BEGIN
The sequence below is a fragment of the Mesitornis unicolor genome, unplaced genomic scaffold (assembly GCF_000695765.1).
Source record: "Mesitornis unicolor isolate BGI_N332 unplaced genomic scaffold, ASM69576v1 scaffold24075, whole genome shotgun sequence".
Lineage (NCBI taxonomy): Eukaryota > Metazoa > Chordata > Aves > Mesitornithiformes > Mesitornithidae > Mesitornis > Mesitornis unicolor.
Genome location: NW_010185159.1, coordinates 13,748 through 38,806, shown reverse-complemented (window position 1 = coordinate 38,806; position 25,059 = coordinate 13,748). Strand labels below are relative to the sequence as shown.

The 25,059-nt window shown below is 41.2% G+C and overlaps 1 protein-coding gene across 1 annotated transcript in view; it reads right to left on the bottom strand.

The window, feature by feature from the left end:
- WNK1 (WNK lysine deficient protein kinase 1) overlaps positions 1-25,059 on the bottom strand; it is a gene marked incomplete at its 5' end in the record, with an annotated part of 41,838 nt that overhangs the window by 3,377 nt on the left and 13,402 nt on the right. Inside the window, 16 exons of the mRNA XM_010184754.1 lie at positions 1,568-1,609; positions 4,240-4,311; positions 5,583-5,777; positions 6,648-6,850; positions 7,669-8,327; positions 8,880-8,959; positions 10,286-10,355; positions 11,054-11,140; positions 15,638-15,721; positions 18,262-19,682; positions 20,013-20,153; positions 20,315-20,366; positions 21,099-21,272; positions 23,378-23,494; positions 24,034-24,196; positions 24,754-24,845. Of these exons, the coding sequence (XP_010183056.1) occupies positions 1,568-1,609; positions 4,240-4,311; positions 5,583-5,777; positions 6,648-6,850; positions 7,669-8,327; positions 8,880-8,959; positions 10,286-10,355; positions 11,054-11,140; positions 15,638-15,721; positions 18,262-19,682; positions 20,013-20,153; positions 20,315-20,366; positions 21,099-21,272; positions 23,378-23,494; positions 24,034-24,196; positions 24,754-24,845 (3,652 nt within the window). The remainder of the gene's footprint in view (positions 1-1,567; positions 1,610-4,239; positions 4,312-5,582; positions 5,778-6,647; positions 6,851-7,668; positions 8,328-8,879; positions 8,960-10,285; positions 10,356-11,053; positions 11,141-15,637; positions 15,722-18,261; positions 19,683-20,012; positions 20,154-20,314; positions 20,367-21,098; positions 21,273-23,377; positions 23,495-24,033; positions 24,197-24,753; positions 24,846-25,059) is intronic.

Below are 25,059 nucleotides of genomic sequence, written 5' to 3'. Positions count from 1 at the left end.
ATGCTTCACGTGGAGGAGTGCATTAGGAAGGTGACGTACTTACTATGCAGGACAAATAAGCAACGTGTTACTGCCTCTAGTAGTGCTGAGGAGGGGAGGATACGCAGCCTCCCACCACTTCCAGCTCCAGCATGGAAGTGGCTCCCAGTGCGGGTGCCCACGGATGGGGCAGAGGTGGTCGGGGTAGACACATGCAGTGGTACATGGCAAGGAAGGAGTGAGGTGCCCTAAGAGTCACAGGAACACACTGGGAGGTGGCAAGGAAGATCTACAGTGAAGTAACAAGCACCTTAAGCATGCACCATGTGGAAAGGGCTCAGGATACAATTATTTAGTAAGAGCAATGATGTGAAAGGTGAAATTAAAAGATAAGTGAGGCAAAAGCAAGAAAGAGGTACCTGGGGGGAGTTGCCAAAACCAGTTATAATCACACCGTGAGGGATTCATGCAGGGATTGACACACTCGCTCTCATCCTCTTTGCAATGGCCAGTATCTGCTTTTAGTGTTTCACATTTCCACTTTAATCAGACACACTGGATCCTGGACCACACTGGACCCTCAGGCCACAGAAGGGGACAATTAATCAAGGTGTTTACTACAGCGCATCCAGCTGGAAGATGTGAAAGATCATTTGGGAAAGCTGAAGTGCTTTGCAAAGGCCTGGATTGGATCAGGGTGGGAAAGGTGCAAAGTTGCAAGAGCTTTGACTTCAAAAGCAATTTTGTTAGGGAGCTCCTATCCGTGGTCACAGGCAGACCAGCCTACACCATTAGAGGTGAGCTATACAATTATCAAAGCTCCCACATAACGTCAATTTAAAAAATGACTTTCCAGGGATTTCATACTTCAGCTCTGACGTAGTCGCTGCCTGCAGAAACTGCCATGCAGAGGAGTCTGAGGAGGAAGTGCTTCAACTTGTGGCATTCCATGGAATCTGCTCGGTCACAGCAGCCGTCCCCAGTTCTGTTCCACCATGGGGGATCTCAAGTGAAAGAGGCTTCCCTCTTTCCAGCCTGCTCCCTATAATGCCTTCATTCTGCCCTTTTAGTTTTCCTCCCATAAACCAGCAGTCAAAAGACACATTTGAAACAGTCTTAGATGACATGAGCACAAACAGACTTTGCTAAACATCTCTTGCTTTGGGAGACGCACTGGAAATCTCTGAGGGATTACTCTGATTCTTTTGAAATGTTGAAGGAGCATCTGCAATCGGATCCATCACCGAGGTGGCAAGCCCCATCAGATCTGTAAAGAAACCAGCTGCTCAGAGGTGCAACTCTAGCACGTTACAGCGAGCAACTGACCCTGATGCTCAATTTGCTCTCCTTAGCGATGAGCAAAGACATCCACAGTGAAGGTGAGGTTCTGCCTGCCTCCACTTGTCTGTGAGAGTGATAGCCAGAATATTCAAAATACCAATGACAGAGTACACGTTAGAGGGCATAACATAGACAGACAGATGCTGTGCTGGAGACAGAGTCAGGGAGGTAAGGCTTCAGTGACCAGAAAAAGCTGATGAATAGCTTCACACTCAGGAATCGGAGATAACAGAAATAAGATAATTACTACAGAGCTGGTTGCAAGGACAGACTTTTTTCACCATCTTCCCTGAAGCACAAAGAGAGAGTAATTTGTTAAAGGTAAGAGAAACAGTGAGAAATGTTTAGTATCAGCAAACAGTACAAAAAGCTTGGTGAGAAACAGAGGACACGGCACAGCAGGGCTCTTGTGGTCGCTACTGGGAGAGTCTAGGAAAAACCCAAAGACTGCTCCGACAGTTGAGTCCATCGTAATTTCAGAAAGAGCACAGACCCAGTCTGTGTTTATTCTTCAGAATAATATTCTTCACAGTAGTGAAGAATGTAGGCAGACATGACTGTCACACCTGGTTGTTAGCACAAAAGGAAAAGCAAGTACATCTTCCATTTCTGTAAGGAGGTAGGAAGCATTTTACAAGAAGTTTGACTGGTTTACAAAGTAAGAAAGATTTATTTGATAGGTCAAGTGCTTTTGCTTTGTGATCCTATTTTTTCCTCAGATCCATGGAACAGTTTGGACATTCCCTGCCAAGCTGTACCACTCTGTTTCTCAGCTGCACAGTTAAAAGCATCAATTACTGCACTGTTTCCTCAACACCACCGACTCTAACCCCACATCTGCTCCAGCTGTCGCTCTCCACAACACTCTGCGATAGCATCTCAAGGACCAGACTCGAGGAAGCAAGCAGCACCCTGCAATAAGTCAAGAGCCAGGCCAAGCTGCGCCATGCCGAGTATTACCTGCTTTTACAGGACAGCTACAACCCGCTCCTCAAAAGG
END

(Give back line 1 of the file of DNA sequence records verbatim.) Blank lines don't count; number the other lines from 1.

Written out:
The sequence below is a fragment of the Mesitornis unicolor genome, unplaced genomic scaffold (assembly GCF_000695765.1).